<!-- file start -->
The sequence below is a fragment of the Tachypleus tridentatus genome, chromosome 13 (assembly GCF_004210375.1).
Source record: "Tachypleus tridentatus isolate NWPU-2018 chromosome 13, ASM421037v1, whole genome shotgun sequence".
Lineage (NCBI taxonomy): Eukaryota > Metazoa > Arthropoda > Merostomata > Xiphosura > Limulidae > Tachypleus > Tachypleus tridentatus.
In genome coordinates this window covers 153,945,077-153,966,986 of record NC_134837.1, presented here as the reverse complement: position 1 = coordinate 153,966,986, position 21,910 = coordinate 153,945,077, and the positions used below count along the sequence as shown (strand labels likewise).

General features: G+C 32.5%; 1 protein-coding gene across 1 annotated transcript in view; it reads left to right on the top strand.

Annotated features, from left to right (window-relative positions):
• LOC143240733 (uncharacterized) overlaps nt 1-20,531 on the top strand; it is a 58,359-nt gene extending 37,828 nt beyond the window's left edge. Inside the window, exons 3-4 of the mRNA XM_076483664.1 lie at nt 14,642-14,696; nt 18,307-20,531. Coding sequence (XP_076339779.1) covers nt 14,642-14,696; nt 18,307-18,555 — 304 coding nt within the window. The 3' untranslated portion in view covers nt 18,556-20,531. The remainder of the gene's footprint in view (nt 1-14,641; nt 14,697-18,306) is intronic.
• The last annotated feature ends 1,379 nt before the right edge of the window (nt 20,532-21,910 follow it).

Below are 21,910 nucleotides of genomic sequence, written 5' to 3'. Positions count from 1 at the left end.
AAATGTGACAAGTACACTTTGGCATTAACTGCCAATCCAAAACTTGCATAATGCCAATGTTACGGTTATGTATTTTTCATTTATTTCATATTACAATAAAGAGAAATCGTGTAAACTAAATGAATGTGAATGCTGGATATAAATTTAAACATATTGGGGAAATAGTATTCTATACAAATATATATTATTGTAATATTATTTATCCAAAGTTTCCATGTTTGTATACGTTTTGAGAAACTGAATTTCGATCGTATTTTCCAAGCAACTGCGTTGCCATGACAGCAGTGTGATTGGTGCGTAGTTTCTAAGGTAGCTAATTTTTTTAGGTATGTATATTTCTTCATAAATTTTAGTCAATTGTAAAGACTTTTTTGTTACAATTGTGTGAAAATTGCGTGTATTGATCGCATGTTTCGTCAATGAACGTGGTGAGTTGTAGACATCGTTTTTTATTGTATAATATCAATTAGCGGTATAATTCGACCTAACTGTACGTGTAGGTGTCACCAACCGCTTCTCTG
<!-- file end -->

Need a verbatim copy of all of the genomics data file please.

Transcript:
The sequence below is a fragment of the Tachypleus tridentatus genome, chromosome 13 (assembly GCF_004210375.1).
Source record: "Tachypleus tridentatus isolate NWPU-2018 chromosome 13, ASM421037v1, whole genome shotgun sequence".
Lineage (NCBI taxonomy): Eukaryota > Metazoa > Arthropoda > Merostomata > Xiphosura > Limulidae > Tachypleus > Tachypleus tridentatus.
In genome coordinates this window covers 153,945,077-153,966,986 of record NC_134837.1, presented here as the reverse complement: position 1 = coordinate 153,966,986, position 21,910 = coordinate 153,945,077, and the positions used below count along the sequence as shown (strand labels likewise).

General features: G+C 32.5%; 1 protein-coding gene across 1 annotated transcript in view; it reads left to right on the top strand.

Annotated features, from left to right (window-relative positions):
• LOC143240733 (uncharacterized) overlaps nt 1-20,531 on the top strand; it is a 58,359-nt gene extending 37,828 nt beyond the window's left edge. Inside the window, exons 3-4 of the mRNA XM_076483664.1 lie at nt 14,642-14,696; nt 18,307-20,531. Coding sequence (XP_076339779.1) covers nt 14,642-14,696; nt 18,307-18,555 — 304 coding nt within the window. The 3' untranslated portion in view covers nt 18,556-20,531. The remainder of the gene's footprint in view (nt 1-14,641; nt 14,697-18,306) is intronic.
• The last annotated feature ends 1,379 nt before the right edge of the window (nt 20,532-21,910 follow it).

Below are 21,910 nucleotides of genomic sequence, written 5' to 3'. Positions count from 1 at the left end.
AAATGTGACAAGTACACTTTGGCATTAACTGCCAATCCAAAACTTGCATAATGCCAATGTTACGGTTATGTATTTTTCATTTATTTCATATTACAATAAAGAGAAATCGTGTAAACTAAATGAATGTGAATGCTGGATATAAATTTAAACATATTGGGGAAATAGTATTCTATACAAATATATATTATTGTAATATTATTTATCCAAAGTTTCCATGTTTGTATACGTTTTGAGAAACTGAATTTCGATCGTATTTTCCAAGCAACTGCGTTGCCATGACAGCAGTGTGATTGGTGCGTAGTTTCTAAGGTAGCTAATTTTTTTAGGTATGTATATTTCTTCATAAATTTTAGTCAATTGTAAAGACTTTTTTGTTACAATTGTGTGAAAATTGCGTGTATTGATCGCATGTTTCGTCAATGAACGTGGTGAGTTGTAGACATCGTTTTTTATTGTATAATATCAATTAGCGGTATAATTCGACCTAACTGTACGTGTAGGTGTCACCAACCGCTTCTCTG